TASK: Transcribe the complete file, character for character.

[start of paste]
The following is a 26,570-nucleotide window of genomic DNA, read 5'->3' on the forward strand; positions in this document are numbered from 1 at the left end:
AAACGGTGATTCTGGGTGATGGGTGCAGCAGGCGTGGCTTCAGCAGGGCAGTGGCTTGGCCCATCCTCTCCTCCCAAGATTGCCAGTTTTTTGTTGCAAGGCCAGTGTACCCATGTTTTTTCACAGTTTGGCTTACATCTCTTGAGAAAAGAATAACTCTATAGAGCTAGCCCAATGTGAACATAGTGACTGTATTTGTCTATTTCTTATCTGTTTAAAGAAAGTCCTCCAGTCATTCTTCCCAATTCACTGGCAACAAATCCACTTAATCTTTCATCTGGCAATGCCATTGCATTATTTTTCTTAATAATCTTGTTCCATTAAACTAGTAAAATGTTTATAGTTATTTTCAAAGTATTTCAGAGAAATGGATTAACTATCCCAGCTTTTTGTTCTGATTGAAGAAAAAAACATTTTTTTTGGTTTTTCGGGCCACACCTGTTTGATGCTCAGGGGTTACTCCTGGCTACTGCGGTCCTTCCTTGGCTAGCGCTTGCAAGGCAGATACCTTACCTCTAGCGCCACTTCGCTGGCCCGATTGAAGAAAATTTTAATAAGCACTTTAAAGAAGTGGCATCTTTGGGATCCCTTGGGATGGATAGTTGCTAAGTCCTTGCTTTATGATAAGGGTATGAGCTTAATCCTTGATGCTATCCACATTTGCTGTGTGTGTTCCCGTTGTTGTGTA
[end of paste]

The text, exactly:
The following is a 26,570-nucleotide window of genomic DNA, read 5'->3' on the forward strand; positions in this document are numbered from 1 at the left end:
AAACGGTGATTCTGGGTGATGGGTGCAGCAGGCGTGGCTTCAGCAGGGCAGTGGCTTGGCCCATCCTCTCCTCCCAAGATTGCCAGTTTTTTGTTGCAAGGCCAGTGTACCCATGTTTTTTCACAGTTTGGCTTACATCTCTTGAGAAAAGAATAACTCTATAGAGCTAGCCCAATGTGAACATAGTGACTGTATTTGTCTATTTCTTATCTGTTTAAAGAAAGTCCTCCAGTCATTCTTCCCAATTCACTGGCAACAAATCCACTTAATCTTTCATCTGGCAATGCCATTGCATTATTTTTCTTAATAATCTTGTTCCATTAAACTAGTAAAATGTTTATAGTTATTTTCAAAGTATTTCAGAGAAATGGATTAACTATCCCAGCTTTTTGTTCTGATTGAAGAAAAAAACATTTTTTTTGGTTTTTCGGGCCACACCTGTTTGATGCTCAGGGGTTACTCCTGGCTACTGCGGTCCTTCCTTGGCTAGCGCTTGCAAGGCAGATACCTTACCTCTAGCGCCACTTCGCTGGCCCGATTGAAGAAAATTTTAATAAGCACTTTAAAGAAGTGGCATCTTTGGGATCCCTTGGGATGGATAGTTGCTAAGTCCTTGCTTTATGATAAGGGTATGAGCTTAATCCTTGATGCTATCCACATTTGCTGTGTGTGTTCCCGTTGTTGTGTA